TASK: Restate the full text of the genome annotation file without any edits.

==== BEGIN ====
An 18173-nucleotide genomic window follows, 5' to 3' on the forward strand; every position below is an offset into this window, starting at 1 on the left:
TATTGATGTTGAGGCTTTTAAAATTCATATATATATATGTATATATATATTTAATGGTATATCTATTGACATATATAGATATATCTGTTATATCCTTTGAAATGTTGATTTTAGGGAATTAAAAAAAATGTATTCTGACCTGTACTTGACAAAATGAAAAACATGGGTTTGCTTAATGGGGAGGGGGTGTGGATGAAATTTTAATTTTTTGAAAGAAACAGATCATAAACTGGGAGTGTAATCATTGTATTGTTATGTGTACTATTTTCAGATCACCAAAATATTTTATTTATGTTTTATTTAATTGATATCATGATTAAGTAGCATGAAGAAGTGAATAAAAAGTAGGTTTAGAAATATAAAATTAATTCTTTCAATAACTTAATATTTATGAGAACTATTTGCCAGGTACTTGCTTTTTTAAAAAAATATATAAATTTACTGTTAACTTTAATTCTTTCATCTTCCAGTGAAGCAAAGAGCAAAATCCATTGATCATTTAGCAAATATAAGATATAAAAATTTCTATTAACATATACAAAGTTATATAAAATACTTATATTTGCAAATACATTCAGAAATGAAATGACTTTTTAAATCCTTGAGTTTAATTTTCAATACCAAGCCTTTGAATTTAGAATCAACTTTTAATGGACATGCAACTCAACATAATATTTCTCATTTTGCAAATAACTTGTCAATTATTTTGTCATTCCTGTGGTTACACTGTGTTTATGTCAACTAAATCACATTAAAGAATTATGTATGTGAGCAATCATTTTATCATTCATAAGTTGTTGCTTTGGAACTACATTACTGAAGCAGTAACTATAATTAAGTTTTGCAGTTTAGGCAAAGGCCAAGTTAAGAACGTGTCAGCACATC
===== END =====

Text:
An 18173-nucleotide genomic window follows, 5' to 3' on the forward strand; every position below is an offset into this window, starting at 1 on the left:
TATTGATGTTGAGGCTTTTAAAATTCATATATATATATGTATATATATATTTAATGGTATATCTATTGACATATATAGATATATCTGTTATATCCTTTGAAATGTTGATTTTAGGGAATTAAAAAAAATGTATTCTGACCTGTACTTGACAAAATGAAAAACATGGGTTTGCTTAATGGGGAGGGGGTGTGGATGAAATTTTAATTTTTTGAAAGAAACAGATCATAAACTGGGAGTGTAATCATTGTATTGTTATGTGTACTATTTTCAGATCACCAAAATATTTTATTTATGTTTTATTTAATTGATATCATGATTAAGTAGCATGAAGAAGTGAATAAAAAGTAGGTTTAGAAATATAAAATTAATTCTTTCAATAACTTAATATTTATGAGAACTATTTGCCAGGTACTTGCTTTTTTAAAAAAATATATAAATTTACTGTTAACTTTAATTCTTTCATCTTCCAGTGAAGCAAAGAGCAAAATCCATTGATCATTTAGCAAATATAAGATATAAAAATTTCTATTAACATATACAAAGTTATATAAAATACTTATATTTGCAAATACATTCAGAAATGAAATGACTTTTTAAATCCTTGAGTTTAATTTTCAATACCAAGCCTTTGAATTTAGAATCAACTTTTAATGGACATGCAACTCAACATAATATTTCTCATTTTGCAAATAACTTGTCAATTATTTTGTCATTCCTGTGGTTACACTGTGTTTATGTCAACTAAATCACATTAAAGAATTATGTATGTGAGCAATCATTTTATCATTCATAAGTTGTTGCTTTGGAACTACATTACTGAAGCAGTAACTATAATTAAGTTTTGCAGTTTAGGCAAAGGCCAAGTTAAGAACGTGTCAGCACATC